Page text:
AGFORCE has reconfirmed its commitment to supporting the rebuilding of the kangaroo industry in Queensland by meeting state and federal governments to discuss ways to manage plague populations and reinvigorate the kangaroo meat trade.
In 2009 Russia banned imports of Australian kangaroo meat due to bacterial contamination concerns, bringing the collapse of a $24 million a year industry.
Since then the sector has struggled to rebuild, hurting regional economies and leaving primary producers exposed to plague level populations, according to AgForce.
At the end of last year the kangaroo population in Queensland was estimated to be more than 20 million, although AgForce said it had concerns this count may be understated.
AgForce macropod committee chair Stephen Tully said there were a number of issues limiting the kangaroo industry that must be addressed to revitalise trade and, as a result, regional economies.
"We urge both the Federal Government and key individual stakeholders to continue to speak with both Russia and China to reinvigorate our trade relationship with these two key partners," Mr Tully said.
"We understand there are challenges, however a vibrant kangaroo industry not only provides income to regional Queensland but also supports the grazing and grains industries."
It has been has been estimated kangaroos cost agriculture more than $75 million a year.
Mr Tully said proper management of kangaroo populations through co-ordinated harvesting was also crucial to ensure acceptable biodiversity and animal welfare outcomes.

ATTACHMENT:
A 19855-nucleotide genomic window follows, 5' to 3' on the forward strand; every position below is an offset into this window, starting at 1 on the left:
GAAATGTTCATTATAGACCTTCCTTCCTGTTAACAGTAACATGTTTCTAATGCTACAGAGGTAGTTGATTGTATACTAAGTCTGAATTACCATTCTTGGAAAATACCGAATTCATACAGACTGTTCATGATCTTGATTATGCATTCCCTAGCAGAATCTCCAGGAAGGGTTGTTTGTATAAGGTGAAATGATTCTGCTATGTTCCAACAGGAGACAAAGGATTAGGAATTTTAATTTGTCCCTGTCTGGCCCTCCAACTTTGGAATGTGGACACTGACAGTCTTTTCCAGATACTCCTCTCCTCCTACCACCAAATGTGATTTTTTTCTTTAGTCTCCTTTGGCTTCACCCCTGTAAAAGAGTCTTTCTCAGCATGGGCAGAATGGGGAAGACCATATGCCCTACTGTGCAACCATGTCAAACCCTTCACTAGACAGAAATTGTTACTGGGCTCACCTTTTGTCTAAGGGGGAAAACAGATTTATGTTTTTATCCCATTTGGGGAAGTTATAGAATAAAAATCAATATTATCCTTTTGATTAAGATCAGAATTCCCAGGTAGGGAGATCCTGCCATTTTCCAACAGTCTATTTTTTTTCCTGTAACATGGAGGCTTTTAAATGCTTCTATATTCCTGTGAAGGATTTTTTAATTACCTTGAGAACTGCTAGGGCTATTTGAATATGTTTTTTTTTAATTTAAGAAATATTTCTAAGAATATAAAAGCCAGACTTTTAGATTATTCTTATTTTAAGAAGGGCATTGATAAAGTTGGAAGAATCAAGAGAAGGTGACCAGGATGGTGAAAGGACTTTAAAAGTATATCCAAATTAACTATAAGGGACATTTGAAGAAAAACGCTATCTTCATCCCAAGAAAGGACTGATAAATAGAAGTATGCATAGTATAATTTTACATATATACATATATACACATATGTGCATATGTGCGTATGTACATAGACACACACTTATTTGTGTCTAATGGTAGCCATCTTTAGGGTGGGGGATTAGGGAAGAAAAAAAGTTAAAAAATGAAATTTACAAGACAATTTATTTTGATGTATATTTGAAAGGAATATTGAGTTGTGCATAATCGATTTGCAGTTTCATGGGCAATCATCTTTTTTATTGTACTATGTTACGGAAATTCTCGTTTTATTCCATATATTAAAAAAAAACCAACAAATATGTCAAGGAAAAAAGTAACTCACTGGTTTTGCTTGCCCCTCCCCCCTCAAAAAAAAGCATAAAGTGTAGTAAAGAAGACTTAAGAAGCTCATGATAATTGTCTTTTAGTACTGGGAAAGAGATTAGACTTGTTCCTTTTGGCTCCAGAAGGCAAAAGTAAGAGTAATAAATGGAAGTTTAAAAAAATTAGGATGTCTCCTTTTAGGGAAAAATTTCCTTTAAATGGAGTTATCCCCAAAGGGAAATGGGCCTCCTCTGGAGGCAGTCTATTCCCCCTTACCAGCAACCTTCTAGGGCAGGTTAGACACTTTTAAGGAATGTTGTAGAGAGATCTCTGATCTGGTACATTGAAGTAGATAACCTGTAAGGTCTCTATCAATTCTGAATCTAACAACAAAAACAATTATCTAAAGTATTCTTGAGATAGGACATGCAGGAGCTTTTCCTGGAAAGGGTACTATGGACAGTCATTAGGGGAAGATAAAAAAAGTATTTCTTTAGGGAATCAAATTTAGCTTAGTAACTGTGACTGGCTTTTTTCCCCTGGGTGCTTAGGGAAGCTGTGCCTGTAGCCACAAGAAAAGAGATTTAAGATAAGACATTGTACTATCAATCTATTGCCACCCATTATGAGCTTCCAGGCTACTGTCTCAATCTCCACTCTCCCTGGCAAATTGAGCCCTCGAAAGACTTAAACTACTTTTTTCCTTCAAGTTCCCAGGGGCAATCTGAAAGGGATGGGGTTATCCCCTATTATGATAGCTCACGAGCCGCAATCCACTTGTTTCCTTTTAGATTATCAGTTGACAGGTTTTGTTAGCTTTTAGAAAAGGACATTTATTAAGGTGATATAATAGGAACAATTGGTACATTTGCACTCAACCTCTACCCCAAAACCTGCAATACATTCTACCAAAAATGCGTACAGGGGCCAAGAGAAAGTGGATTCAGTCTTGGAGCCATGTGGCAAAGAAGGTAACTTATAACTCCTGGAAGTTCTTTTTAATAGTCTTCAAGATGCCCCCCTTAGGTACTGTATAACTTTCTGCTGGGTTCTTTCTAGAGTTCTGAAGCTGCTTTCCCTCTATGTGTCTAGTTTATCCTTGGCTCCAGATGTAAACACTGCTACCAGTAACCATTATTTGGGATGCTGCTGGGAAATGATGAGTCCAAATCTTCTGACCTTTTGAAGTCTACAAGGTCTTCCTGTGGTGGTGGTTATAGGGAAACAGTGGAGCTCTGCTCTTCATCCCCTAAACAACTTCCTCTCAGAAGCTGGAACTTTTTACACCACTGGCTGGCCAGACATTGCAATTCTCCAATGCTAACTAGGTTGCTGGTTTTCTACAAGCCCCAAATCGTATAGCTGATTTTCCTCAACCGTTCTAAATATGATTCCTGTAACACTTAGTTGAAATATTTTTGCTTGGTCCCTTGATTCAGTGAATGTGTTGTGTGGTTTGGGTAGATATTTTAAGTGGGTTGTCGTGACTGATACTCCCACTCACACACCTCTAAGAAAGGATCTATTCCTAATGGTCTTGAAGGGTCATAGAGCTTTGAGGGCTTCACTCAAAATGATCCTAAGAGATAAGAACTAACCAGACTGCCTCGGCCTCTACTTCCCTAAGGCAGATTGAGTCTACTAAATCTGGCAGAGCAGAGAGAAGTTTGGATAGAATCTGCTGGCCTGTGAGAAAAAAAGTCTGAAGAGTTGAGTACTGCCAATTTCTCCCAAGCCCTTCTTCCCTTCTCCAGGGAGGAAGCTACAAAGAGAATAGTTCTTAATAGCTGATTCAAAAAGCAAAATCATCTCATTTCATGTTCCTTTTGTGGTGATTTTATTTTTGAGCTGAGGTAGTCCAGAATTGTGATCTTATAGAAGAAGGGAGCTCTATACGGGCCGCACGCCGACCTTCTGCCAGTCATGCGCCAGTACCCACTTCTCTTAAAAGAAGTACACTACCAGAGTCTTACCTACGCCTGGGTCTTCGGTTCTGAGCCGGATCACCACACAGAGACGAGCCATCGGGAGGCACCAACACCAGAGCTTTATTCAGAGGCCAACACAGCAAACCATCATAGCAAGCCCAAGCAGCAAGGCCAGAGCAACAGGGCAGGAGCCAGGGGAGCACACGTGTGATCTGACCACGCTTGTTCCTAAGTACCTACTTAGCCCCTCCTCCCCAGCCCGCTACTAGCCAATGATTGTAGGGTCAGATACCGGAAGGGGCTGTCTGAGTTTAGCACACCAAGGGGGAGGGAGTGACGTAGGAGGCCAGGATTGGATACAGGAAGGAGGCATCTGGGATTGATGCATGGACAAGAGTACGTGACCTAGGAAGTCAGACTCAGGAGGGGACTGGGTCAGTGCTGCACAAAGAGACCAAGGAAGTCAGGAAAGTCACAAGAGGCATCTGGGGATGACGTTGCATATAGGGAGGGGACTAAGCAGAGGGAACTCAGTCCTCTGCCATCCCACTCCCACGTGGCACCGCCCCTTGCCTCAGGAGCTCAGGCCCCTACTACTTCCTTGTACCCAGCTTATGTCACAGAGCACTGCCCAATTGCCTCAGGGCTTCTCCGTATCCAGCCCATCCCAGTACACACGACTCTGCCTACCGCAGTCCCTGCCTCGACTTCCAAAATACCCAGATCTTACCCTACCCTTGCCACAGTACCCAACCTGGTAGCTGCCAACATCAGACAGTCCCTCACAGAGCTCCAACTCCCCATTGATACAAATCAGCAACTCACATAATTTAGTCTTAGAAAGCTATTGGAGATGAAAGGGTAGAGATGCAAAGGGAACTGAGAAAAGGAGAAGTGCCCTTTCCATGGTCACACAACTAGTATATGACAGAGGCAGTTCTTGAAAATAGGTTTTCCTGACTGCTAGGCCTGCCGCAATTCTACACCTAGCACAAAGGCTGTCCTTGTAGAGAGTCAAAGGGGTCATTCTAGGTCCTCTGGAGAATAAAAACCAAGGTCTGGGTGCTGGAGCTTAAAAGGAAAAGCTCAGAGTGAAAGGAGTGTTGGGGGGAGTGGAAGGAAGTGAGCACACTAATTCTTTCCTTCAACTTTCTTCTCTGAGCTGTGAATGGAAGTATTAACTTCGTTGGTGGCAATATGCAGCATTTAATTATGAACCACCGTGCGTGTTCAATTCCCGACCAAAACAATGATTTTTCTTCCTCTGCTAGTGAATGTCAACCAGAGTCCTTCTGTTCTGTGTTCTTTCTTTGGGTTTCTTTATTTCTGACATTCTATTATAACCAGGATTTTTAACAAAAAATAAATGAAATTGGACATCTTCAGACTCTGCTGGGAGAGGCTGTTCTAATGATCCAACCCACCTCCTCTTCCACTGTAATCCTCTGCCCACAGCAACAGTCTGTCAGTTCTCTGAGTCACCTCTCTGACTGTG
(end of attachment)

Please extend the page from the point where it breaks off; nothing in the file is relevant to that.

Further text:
"Large numbers of kangaroos place immense pressure on pastures and the lack of associated ground cover due to overgrazing has a significant impact on smaller, ground dwelling species and endangered wallabies," he said.
"Furthermore, if plague numbers are allowed to continue we will be forced back into a situation like that was seen between 2001 and 2003 when 26 million kangaroos died due to starvation.
"Current populations are trending towards a similar number."
AgForce Queensland has held a number of discussions with both state and federal ministers on the issue and has recommended the State Government has an open review into the management of macropods and all systems and regulations associated.
"Not only will adequate kangaroo management provide income for the state of Queensland, it is also essential to ensuring a viable broadacre farming industry, ecosystem health and animal welfare," Mr Tully said.
"We look forward to continuing work with all levels of government and other key stakeholders to implement solutions that are beneficial to all involved."